Apple CEO Tim Cook Talked Out the Twitter Issue With Elon Musk

Tim Cook, the CEO of Apple, is well regarded for his strong communication skills, which were on full show last week when he handled Elon Musk’s barrage of criticisms of the company. This weekend’s Financial Times piece provides a closer look at how former Apple executives assess Cook’s abilities, with the disclaimer that there is one problem he hasn’t yet fixed.

Musk claimed that Twitter had been “threatened to be withdrawn from its App Store,” although he did not provide any context. Tim Cook secretly invited Musk to Apple Park for a meeting rather than engaging him in public. Following the meeting and tour of Apple Park, Musk thanked Cook on Twitter and claimed that everything was a “misunderstanding.” According to a “former Apple veteran of more than 10 years” who talked to The Financial Times, Cook can appease someone like Musk: 

I’m sure Tim charmed him

“He wanted to hear [Musk] out. And I’m sure Tim gave his perspective. That’s what Tim does: he rolls up his sleeves and fixes problems. He’s not into big public disputes, whether it’s a PR dispute or something more contentious. That’s not his MO. He’s not like Elon.” 

Cook’s “best skill is just understanding the need to take care of everyone,” according to Apple co-founder Steve Wozniak, who also praised him for being “multidisciplinary and not having a favorite.” 

Elon Musk said that Apple had “fully resumed advertising” on Twitter during a Twitter Space. Apple did neither confirm nor deny that it has ceased running ads on Twitter. Additionally, it was never made clear whether a decline in advertising at the end of the month was brought on by Musk’s ownership of Twitter or was instead the result of a more general realignment.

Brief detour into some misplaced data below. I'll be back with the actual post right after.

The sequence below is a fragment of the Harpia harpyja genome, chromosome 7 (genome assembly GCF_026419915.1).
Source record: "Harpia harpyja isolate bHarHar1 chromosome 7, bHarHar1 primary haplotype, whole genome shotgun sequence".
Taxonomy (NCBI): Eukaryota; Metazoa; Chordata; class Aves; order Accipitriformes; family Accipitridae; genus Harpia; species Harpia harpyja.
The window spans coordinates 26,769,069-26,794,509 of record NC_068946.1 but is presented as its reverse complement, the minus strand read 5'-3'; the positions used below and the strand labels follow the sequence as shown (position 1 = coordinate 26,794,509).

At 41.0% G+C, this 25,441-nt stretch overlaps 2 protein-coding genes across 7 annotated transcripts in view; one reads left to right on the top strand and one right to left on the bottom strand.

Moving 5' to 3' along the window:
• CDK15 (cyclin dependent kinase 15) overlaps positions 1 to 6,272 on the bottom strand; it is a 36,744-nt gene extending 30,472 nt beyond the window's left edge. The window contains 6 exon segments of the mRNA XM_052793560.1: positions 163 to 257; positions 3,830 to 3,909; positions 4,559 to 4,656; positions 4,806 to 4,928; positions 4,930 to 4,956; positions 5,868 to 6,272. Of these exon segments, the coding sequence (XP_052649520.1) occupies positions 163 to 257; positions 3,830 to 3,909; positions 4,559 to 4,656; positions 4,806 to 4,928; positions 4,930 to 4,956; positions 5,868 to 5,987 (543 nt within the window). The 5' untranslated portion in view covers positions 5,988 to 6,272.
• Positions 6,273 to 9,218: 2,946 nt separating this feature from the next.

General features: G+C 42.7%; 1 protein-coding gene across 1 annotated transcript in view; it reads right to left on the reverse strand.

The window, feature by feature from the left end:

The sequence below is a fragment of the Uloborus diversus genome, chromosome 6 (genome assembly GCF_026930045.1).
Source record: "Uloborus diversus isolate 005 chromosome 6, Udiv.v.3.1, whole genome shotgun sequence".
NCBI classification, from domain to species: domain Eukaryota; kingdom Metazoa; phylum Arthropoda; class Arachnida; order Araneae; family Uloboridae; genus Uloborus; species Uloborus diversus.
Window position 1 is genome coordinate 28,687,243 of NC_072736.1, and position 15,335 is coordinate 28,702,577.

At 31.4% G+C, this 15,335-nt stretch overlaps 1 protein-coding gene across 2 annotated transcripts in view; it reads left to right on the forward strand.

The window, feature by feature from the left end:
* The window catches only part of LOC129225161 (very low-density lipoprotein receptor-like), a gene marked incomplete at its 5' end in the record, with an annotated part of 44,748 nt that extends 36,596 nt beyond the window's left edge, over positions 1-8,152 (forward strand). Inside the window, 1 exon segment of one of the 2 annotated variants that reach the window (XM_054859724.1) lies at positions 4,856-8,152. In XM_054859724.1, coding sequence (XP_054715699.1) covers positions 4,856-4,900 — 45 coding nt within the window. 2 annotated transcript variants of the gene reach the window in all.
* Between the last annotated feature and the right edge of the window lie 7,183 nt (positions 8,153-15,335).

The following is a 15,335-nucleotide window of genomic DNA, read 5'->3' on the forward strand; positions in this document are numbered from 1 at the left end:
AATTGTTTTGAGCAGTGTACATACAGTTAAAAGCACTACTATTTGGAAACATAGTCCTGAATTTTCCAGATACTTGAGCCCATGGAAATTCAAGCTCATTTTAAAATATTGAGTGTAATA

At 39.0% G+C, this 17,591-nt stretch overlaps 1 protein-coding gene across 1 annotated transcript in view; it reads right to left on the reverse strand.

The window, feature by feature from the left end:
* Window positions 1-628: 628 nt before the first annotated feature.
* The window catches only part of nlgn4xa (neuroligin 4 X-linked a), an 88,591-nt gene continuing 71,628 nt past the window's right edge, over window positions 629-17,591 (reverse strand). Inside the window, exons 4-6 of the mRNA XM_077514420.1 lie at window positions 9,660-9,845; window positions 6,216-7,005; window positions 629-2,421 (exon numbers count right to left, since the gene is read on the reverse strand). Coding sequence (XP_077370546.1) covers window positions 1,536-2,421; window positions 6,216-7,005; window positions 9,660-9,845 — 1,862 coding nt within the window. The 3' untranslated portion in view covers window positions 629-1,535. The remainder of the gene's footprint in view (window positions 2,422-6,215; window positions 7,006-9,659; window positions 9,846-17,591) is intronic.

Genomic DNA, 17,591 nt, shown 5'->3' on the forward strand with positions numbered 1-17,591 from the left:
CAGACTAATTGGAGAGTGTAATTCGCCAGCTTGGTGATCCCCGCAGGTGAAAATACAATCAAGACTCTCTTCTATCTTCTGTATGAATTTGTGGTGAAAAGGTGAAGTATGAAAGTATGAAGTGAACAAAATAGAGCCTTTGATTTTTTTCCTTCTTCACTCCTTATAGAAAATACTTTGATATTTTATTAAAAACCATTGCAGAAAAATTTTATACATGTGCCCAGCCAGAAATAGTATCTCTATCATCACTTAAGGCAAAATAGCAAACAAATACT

Elon said that Apple is Twitter’s biggest advertiser, making it crucial for the firm to keep that connection strong while other marketers cut down on their spending. Musk’s remarks follow a Washington Post article published earlier this week that said Apple spent an estimated $131,600 on Twitter ads between Nov. 10 and Nov. 16, down from $220,800 between Oct. 16 and Oct. 22, the week before Musk shut down Twitter.

Of course, Apple doesn’t make any details on its advertising expenditures publicly available. It’s impossible to determine if Elon Musk caused the business to quit purchasing Twitter advertisements. In the end, it is safe to assume that Apple’s advertising problem has been handled, but content moderation may still pose significant problems.

ABOUT THE AUTHOR

Muhammad Zuhair


Passionate about technology and gaming content, Zuhair focuses on analysing information and then presenting it to the audience.
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